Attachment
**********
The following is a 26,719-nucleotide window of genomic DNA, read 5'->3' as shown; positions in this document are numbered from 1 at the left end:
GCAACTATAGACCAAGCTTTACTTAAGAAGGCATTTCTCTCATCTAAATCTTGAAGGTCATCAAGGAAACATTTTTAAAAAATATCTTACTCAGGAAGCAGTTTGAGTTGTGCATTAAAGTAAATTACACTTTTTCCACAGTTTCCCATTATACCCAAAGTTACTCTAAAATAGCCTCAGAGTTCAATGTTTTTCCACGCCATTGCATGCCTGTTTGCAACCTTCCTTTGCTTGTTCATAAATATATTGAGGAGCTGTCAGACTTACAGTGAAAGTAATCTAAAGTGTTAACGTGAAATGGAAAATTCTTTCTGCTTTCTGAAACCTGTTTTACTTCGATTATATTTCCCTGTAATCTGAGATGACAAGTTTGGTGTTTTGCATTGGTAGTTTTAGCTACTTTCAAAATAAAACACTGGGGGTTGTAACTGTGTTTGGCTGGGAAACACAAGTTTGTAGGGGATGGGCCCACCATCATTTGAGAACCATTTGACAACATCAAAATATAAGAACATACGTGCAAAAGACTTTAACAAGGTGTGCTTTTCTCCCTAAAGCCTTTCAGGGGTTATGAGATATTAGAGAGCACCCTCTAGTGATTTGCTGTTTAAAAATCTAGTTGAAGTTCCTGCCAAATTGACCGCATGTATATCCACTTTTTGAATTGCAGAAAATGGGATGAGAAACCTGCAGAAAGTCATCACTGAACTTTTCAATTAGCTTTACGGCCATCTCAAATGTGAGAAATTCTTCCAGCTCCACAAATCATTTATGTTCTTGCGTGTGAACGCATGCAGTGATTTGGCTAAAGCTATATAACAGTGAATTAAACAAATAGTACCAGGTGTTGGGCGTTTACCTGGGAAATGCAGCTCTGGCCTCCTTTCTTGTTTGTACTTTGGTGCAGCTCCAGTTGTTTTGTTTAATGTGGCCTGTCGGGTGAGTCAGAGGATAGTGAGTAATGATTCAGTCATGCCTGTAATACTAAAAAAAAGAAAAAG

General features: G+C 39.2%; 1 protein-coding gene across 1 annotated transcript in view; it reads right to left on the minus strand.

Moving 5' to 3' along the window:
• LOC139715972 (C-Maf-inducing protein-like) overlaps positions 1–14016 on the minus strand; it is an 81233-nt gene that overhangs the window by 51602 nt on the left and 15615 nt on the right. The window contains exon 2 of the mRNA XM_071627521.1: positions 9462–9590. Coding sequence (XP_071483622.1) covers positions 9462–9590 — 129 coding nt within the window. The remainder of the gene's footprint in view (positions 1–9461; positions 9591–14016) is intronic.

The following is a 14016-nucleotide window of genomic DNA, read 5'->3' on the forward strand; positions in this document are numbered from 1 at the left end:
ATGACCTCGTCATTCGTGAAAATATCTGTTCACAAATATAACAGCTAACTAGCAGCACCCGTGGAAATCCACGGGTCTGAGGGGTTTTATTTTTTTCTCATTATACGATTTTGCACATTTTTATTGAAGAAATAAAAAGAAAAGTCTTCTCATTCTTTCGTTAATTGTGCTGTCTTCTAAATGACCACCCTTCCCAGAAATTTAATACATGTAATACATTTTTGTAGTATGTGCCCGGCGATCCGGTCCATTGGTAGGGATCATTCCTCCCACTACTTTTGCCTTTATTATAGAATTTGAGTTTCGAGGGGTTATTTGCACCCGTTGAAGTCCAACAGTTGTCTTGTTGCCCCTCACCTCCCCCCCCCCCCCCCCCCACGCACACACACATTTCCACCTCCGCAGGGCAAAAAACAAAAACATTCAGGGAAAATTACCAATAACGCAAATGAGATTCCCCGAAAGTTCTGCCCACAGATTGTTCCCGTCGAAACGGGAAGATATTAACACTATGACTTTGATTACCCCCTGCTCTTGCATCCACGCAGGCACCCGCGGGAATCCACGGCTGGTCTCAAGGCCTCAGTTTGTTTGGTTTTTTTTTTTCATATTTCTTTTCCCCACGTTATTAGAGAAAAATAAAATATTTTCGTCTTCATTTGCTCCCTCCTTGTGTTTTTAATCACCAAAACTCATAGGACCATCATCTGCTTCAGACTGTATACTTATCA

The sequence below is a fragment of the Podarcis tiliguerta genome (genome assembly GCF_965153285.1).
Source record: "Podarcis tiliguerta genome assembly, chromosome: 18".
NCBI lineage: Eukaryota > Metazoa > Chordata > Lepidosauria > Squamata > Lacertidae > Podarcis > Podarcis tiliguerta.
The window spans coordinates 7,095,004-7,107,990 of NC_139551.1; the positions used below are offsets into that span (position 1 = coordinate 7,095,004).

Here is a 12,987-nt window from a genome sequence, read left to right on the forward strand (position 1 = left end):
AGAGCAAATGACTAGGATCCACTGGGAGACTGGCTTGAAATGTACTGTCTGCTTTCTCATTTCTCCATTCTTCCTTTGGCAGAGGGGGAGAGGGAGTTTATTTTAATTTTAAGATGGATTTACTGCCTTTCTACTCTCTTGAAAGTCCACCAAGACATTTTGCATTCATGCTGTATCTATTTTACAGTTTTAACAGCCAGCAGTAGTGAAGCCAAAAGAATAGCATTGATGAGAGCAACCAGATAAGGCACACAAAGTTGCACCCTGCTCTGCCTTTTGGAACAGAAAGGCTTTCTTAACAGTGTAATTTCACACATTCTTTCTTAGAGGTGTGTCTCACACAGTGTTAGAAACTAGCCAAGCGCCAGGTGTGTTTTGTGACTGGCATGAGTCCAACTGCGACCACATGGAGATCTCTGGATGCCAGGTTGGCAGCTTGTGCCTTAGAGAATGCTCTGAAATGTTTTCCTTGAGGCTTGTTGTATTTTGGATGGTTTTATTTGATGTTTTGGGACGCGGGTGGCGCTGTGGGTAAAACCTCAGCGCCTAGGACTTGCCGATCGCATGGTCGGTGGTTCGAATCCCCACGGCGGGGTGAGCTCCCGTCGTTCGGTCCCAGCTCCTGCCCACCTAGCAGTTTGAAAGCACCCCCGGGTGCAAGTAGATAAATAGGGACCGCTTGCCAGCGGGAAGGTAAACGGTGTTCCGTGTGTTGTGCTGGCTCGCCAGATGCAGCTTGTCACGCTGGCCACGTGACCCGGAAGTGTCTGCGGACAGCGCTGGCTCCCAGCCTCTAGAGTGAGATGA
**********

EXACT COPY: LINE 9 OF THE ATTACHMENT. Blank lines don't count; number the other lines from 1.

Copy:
Source record: "Podarcis tiliguerta genome assembly, chromosome: 18".